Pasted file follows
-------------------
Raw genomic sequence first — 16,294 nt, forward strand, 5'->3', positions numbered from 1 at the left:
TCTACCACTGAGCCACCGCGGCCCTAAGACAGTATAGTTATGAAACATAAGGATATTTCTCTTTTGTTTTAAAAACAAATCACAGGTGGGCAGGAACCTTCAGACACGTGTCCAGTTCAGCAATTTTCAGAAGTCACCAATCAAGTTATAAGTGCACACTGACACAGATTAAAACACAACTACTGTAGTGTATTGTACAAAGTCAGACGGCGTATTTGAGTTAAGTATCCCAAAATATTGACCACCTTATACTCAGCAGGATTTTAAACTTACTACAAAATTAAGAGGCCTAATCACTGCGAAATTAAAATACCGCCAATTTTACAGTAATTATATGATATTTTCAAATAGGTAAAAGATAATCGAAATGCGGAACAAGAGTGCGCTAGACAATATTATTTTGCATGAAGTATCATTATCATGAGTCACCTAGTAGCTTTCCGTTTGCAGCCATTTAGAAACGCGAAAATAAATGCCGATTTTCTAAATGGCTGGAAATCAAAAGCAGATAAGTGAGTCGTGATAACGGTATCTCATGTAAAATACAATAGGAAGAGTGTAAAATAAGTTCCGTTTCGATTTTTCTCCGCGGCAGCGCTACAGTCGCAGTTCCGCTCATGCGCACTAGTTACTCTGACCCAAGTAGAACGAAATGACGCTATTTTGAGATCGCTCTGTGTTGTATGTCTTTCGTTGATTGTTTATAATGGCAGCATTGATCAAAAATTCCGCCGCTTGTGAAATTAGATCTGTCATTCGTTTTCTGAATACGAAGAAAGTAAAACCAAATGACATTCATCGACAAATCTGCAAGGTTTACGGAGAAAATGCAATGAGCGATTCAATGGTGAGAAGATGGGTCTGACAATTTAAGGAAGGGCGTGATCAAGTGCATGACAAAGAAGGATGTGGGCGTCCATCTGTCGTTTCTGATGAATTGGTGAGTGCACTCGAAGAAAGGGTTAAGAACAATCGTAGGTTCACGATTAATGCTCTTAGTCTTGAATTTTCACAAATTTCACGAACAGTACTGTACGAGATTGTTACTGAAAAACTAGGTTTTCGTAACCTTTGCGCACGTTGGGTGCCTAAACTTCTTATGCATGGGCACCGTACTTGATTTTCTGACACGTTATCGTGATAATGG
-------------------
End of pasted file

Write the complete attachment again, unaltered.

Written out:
Raw genomic sequence first — 16,294 nt, forward strand, 5'->3', positions numbered from 1 at the left:
TCTACCACTGAGCCACCGCGGCCCTAAGACAGTATAGTTATGAAACATAAGGATATTTCTCTTTTGTTTTAAAAACAAATCACAGGTGGGCAGGAACCTTCAGACACGTGTCCAGTTCAGCAATTTTCAGAAGTCACCAATCAAGTTATAAGTGCACACTGACACAGATTAAAACACAACTACTGTAGTGTATTGTACAAAGTCAGACGGCGTATTTGAGTTAAGTATCCCAAAATATTGACCACCTTATACTCAGCAGGATTTTAAACTTACTACAAAATTAAGAGGCCTAATCACTGCGAAATTAAAATACCGCCAATTTTACAGTAATTATATGATATTTTCAAATAGGTAAAAGATAATCGAAATGCGGAACAAGAGTGCGCTAGACAATATTATTTTGCATGAAGTATCATTATCATGAGTCACCTAGTAGCTTTCCGTTTGCAGCCATTTAGAAACGCGAAAATAAATGCCGATTTTCTAAATGGCTGGAAATCAAAAGCAGATAAGTGAGTCGTGATAACGGTATCTCATGTAAAATACAATAGGAAGAGTGTAAAATAAGTTCCGTTTCGATTTTTCTCCGCGGCAGCGCTACAGTCGCAGTTCCGCTCATGCGCACTAGTTACTCTGACCCAAGTAGAACGAAATGACGCTATTTTGAGATCGCTCTGTGTTGTATGTCTTTCGTTGATTGTTTATAATGGCAGCATTGATCAAAAATTCCGCCGCTTGTGAAATTAGATCTGTCATTCGTTTTCTGAATACGAAGAAAGTAAAACCAAATGACATTCATCGACAAATCTGCAAGGTTTACGGAGAAAATGCAATGAGCGATTCAATGGTGAGAAGATGGGTCTGACAATTTAAGGAAGGGCGTGATCAAGTGCATGACAAAGAAGGATGTGGGCGTCCATCTGTCGTTTCTGATGAATTGGTGAGTGCACTCGAAGAAAGGGTTAAGAACAATCGTAGGTTCACGATTAATGCTCTTAGTCTTGAATTTTCACAAATTTCACGAACAGTACTGTACGAGATTGTTACTGAAAAACTAGGTTTTCGTAACCTTTGCGCACGTTGGGTGCCTAAACTTCTTATGCATGGGCACCGTACTTGATTTTCTGACACGTTATCGTGATAATGG